With last week’s stunning acquisition of young hulking winger Zack Kassian in exchange for prized rookie Cody Hodgson, the Canucks are about to add another chapter to a long running story in Vancouver: the quest for the perfect power forward.
This story has its beginning, of course, with Cam Neely, who would become the prototype for the very term. Except the Canucks didn’t know it. And gave him away for Barry Pederson, a playmaking centre who had been a BC junior hockey star and twice a 100 point scorer for the Boston Bruins. Though at the time of the 1986 trade, he had the use of roughly one arm and was a shadow of his former self - though still good enough to lead the pitiful Canucks in scoring. Meanwhile, Neely became the NHL’s definitive power forward and hockey hall of famer despite a career that was tragically cut short by injury.
Since that devastating and memorable loss, Vancouver has had more misses than hits to replace what Neely was never able to provide in Vancouver, but did so effectively in Boston.
Indeed, since the 1983 draft that produced Neely, the Canucks have burned six first round picks on big men up front. There was one hit, Trevor Linden. And several misses - Rob Murphy, Shawn Antoski, Alek Stojanov and the most lamentable Libor Polasek. And there was Jim Sandlak, who seemed to have the game, but just not the gumption on most nights.
The Canucks, since the Neely disaster, have actually had better success trading away big men than keeping them. Linden became Todd Bertuzzi - who, while a Canuck, was the best power forward in the game. Bertuzzi, the power gone from his game after the Steve Moore incident, became Roberto Luongo. Stojanov, of course, became Markus Naslund. And even Sandlak was good enough for Murray Craven, a key player on the 1994 Final team.
And when the Canucks weren’t drafting big men, they were passing on some they rightly should have nabbed. And while second-guessing draft picks is a ridiculously simple and unfair game, there are a few instances that are notable in their sheer idiocy. Two picks after the Canucks selected J.J. Daigneault, who approached the 1984 draft table on crutches, Calgary selected Gary Roberts. And of course, failing to nab local boy Milan Lucic, who was playing in their own backyard for the WHL Vancouver Giants, before the Bruins got him in the 2nd round of the 2006 draft is a slight that will not be forgotten by many.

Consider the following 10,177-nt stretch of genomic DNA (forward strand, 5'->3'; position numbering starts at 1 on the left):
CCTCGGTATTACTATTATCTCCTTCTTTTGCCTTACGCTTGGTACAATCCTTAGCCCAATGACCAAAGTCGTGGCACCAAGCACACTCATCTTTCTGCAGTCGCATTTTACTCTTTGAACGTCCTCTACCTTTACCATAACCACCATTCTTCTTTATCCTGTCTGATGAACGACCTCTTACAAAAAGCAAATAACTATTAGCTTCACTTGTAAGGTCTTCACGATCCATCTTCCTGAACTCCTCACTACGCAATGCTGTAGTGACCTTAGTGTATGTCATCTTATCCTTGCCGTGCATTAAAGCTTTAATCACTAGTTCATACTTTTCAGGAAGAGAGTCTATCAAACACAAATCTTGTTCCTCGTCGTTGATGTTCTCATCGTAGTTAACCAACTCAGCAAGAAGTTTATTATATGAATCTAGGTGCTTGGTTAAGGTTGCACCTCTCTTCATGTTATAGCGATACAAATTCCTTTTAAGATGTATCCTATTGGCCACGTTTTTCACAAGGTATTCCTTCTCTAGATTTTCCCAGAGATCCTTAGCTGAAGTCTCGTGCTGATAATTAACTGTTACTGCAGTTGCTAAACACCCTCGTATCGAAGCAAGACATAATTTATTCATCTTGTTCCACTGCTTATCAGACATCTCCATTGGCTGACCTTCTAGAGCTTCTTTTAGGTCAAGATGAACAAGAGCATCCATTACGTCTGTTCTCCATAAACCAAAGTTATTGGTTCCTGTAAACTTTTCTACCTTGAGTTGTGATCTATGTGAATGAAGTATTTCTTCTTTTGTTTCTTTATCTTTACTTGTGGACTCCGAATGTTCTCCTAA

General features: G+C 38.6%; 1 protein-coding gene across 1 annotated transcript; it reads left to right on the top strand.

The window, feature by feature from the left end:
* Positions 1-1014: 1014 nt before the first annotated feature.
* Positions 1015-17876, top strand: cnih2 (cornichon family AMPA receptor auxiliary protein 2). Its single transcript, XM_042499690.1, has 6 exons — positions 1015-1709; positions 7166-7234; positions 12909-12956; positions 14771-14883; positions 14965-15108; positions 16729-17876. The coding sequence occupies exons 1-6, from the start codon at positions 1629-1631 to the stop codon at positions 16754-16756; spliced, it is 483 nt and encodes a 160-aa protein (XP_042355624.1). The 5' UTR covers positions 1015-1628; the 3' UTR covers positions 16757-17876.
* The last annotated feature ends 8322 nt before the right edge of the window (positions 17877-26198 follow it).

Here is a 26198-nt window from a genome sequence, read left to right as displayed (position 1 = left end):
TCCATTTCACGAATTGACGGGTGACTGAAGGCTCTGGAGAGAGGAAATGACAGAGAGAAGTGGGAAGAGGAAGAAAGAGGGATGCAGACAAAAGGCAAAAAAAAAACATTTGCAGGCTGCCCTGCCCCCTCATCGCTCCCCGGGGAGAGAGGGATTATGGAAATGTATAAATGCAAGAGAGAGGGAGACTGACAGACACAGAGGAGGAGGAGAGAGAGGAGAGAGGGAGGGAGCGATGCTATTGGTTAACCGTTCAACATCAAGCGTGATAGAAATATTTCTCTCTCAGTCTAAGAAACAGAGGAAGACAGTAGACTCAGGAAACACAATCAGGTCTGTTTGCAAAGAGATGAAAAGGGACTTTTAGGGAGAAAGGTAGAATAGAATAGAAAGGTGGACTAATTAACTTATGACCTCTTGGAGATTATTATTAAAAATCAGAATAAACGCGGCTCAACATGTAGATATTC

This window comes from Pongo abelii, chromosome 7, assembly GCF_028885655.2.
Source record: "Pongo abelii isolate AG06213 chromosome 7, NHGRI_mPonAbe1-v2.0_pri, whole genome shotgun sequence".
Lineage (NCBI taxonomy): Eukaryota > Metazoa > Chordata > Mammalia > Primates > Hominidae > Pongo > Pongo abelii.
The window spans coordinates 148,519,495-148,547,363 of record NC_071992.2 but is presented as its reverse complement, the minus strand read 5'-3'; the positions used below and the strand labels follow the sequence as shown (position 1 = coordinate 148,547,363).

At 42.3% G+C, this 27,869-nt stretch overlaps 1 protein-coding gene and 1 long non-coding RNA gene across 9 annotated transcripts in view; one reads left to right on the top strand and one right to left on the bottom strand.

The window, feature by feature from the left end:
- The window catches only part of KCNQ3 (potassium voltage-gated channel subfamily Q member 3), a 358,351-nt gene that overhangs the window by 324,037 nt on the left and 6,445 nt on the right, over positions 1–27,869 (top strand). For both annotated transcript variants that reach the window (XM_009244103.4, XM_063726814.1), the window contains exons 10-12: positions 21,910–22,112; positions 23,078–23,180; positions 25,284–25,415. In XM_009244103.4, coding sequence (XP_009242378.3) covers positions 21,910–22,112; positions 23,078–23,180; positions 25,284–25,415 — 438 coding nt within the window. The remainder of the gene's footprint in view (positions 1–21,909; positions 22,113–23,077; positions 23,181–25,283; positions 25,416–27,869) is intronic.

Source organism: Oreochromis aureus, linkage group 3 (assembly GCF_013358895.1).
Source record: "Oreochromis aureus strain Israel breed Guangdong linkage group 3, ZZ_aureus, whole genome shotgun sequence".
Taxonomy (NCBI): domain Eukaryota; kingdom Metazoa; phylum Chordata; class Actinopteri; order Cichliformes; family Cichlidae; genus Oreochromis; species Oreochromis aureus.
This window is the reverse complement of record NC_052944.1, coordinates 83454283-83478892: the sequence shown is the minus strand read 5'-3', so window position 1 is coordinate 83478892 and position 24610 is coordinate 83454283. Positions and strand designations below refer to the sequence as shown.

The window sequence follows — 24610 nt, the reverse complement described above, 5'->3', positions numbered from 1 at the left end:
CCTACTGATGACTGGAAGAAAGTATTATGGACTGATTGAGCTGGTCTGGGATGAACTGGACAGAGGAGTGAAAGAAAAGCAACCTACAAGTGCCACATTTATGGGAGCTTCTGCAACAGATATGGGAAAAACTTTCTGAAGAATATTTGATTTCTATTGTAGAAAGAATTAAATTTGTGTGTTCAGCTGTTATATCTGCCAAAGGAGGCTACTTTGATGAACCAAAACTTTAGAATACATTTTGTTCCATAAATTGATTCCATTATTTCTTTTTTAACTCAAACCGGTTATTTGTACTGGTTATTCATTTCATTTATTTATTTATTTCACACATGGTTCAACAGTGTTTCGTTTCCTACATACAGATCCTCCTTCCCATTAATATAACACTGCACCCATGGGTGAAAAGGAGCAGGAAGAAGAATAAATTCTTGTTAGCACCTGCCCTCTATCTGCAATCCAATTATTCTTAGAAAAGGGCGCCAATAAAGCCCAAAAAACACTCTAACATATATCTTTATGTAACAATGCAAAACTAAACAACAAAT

In Canuck lore, the broad shoulders of Trevor Linden almost carried the team to its first Stanley Cup. And the dominant play of Todd Bertuzzi helped return the Canucks to an elite team before a tragic ending. And, of course, the loss to Boston in last year’s Final has been blamed, by many, on a lack of toughness on the top lines.
So while the quest for the perfect big man continues with the acquisition of Kassian, none of this legacy should matter. We doubt he’s a Canuck historian. But it will likely matter to the rabid fan base, who have too much misery in memory.
When news of the trade first broke, it seemed to catch most by surprise - even the supposed hockey insiders - which causes one to worry if the Canucks had done their best to auction Hodgson to the highest bidder. But it would seem given the Canucks’ now apparent long running drama with the Hodgson camp, that they likely had this deal in the works for quite some time and had their sights particularly set upon Kassian. So while this trade may be evaluated on the longer term performances of both players, the trade of a blue chip asset in Hodgson only increases the pressure on Kassian to contribute now.
And so it goes. Another big man in Vancouver. With pressure to fulfill a prophecy often promised, but rarely fulfilled.